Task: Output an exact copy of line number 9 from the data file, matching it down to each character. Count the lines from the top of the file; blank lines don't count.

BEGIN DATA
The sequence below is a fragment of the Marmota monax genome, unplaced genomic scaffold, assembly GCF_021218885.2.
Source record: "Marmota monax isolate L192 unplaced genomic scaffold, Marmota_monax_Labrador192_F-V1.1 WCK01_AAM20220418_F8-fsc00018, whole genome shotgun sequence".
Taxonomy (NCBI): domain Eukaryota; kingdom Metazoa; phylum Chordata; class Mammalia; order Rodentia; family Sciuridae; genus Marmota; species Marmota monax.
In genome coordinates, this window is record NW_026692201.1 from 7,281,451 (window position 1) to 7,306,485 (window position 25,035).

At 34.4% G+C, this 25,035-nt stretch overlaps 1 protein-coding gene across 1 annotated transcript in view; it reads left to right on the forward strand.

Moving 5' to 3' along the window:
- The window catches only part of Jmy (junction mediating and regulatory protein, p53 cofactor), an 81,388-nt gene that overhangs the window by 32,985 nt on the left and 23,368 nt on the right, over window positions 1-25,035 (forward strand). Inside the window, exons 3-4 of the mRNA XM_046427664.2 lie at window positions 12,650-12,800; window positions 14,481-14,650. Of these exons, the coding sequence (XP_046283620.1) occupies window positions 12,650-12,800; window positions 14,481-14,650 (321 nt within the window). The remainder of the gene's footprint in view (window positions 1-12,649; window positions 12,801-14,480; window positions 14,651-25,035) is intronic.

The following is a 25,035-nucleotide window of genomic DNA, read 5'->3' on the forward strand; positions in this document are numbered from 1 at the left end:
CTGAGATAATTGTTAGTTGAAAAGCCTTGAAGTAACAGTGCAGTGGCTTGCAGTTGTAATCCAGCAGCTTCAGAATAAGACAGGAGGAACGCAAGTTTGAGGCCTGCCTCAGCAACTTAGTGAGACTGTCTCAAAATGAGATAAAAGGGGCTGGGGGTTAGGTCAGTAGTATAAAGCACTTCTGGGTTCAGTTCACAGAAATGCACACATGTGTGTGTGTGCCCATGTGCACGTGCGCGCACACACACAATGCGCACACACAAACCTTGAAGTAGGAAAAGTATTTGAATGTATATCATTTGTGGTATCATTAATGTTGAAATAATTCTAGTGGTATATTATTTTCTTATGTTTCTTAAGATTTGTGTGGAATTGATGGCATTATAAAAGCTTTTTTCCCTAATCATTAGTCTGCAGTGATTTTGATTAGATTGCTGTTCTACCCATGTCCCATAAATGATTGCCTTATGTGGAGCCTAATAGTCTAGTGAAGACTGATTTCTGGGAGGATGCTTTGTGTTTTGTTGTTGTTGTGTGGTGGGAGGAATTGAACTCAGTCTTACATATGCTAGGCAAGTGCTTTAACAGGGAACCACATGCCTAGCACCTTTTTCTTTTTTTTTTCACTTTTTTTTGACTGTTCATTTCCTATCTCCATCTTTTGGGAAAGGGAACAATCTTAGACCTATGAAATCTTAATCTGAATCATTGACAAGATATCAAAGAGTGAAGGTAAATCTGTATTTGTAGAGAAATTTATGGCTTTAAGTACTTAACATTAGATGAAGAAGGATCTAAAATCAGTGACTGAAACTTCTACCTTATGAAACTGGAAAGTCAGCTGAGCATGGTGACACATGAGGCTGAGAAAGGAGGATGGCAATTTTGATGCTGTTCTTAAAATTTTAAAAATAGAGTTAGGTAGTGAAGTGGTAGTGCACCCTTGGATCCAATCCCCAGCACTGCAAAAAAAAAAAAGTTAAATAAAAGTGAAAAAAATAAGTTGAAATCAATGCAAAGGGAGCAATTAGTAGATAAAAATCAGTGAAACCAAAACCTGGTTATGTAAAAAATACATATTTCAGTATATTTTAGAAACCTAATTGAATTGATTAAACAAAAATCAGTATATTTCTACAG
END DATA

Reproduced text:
CTGAGATAATTGTTAGTTGAAAAGCCTTGAAGTAACAGTGCAGTGGCTTGCAGTTGTAATCCAGCAGCTTCAGAATAAGACAGGAGGAACGCAAGTTTGAGGCCTGCCTCAGCAACTTAGTGAGACTGTCTCAAAATGAGATAAAAGGGGCTGGGGGTTAGGTCAGTAGTATAAAGCACTTCTGGGTTCAGTTCACAGAAATGCACACATGTGTGTGTGTGCCCATGTGCACGTGCGCGCACACACACAATGCGCACACACAAACCTTGAAGTAGGAAAAGTATTTGAATGTATATCATTTGTGGTATCATTAATGTTGAAATAATTCTAGTGGTATATTATTTTCTTATGTTTCTTAAGATTTGTGTGGAATTGATGGCATTATAAAAGCTTTTTTCCCTAATCATTAGTCTGCAGTGATTTTGATTAGATTGCTGTTCTACCCATGTCCCATAAATGATTGCCTTATGTGGAGCCTAATAGTCTAGTGAAGACTGATTTCTGGGAGGATGCTTTGTGTTTTGTTGTTGTTGTGTGGTGGGAGGAATTGAACTCAGTCTTACATATGCTAGGCAAGTGCTTTAACAGGGAACCACATGCCTAGCACCTTTTTCTTTTTTTTTTCACTTTTTTTTGACTGTTCATTTCCTATCTCCATCTTTTGGGAAAGGGAACAATCTTAGACCTATGAAATCTTAATCTGAATCATTGACAAGATATCAAAGAGTGAAGGTAAATCTGTATTTGTAGAGAAATTTATGGCTTTAAGTACTTAACATTAGATGAAGAAGGATCTAAAATCAGTGACTGAAACTTCTACCTTATGAAACTGGAAAGTCAGCTGAGCATGGTGACACATGAGGCTGAGAAAGGAGGATGGCAATTTTGATGCTGTTCTTAAAATTTTAAAAATAGAGTTAGGTAGTGAAGTGGTAGTGCACCCTTGGATCCAATCCCCAGCACTGCAAAAAAAAAAAAGTTAAATAAAAGTGAAAAAAATAAGTTGAAATCAATGCAAAGGGAGCAATTAGTAGATAAAAATCAGTGAAACCAAAACCTGGTTATGTAAAAAATACATATTTCAGTATATTTTAGAAACCTAATTGAATTGATTAAACAAAAATCAGTATATTTCTACAG